(WASHINGTON, D.C.) – By a 60-39 vote, the Senate today passed a resolution approving Yucca Mountain in Nevada as a national nuclear waste repository. Senator Murray voted in favor of the resolution.

Her statement follows:

"Today, the Senate voted to approve Yucca Mountain as a national nuclear waste repository. I voted in favor of the resolution recognizing that there remain concerns about Yucca Mountain and the transport of nuclear waste. I will be working to ensure that Congress remains active and vigilant in its oversight of Yucca Mountain, the transportation of waste, and the regulatory process.

During World War II and the Cold War, the people of the Tri-Cities produced the material that went into our strategic arms. We won those wars in part because of the sacrifices made in the Tri-Cities. One legacy of that sacrifice is the freedom we enjoy today, but another legacy is nuclear waste. Our state has one of the most polluted sites in the world, the Hanford Nuclear Facility, on the banks of the Columbia River.

In Washington state we continue to do our part to meet that challenge. But we recognize that the waste at Hanford is part of a national problem, and it requires a national solution. The Yucca Mountain repository is part of that national solution.

The vote today completes the legislative process established under the National Nuclear Waste Policy Act of 1982 and subsequent amendment of 1987. Under this Act, the Congress had the requirement to only approve or disapprove President Bush's site recommendation of Yucca. We did not have the ability to amend the resolution. A vote of disapproval would have taken the country back to 1982 with no plan to address the permanent storage of our defense and commercial nuclear waste.

Many concerns have been raised regarding the transportation of nuclear waste from across the country to Yucca Mountain. I certainly understand the concerns of states and local communities and hope that the current and future Administrations will work not only to provide information and reassurance, but also work with those jurisdictions to address their concerns. The American public should have some confidence in the Federal Government's ability to manage the transportation program properly. For many decades, our nation has shipped nuclear waste, fuel, and weapons throughout the U.S. with great attention to both safety and security.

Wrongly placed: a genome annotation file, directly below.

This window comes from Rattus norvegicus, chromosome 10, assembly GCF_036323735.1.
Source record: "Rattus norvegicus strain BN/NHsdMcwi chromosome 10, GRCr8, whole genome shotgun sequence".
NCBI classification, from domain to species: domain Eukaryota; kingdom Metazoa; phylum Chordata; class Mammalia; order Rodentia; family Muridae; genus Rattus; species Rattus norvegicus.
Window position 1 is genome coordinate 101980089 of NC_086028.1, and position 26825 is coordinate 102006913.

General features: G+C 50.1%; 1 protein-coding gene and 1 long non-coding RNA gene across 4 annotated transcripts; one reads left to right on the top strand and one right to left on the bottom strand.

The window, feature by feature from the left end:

If Yucca were not approved, the U.S. would have to consider the use of an interim storage facility or facilities while likely initiating a new search for a permanent repository. That would be a troubling development on many fronts. The Hanford Nuclear Reservation in Washington would likely be considered as a site for any interim or permanent storage facility due to its already high levels of spent nuclear fuel and high-level waste. An interim storage facility would likely decrease the motivation for a permanent site and, by default, make the interim facility a permanent repository.

Today's vote does not represent final approval of the Yucca Mountain site. Today's vote simply allows the Department of Energy to apply to the Nuclear Regulatory Commission (NRC) for a license to open and operate Yucca Mountain. Beyond the NRC, the Department of Transportation and Environmental Protection Agency will be involved in regulating Yucca Mountain and the transportation of waste to Yucca.

Congress has the obligation of agency oversight and will be monitoring the agencies and actions related to Yucca Mountain. I expect Congress will remain aggressively vigilant as the federal agencies work on the Yucca license.

Washington state has more nuclear waste in need of a permanent repository than any other state in the nation. While we don't yet know exactly how much Hanford waste will be sent to Yucca, we do know that without a permanent repository, no high-level waste or spent fuel will leave Hanford. While this may not answer every question about how to deal with all the waste at Hanford, it answers many of them and puts Washington state on a more certain path to cleanup."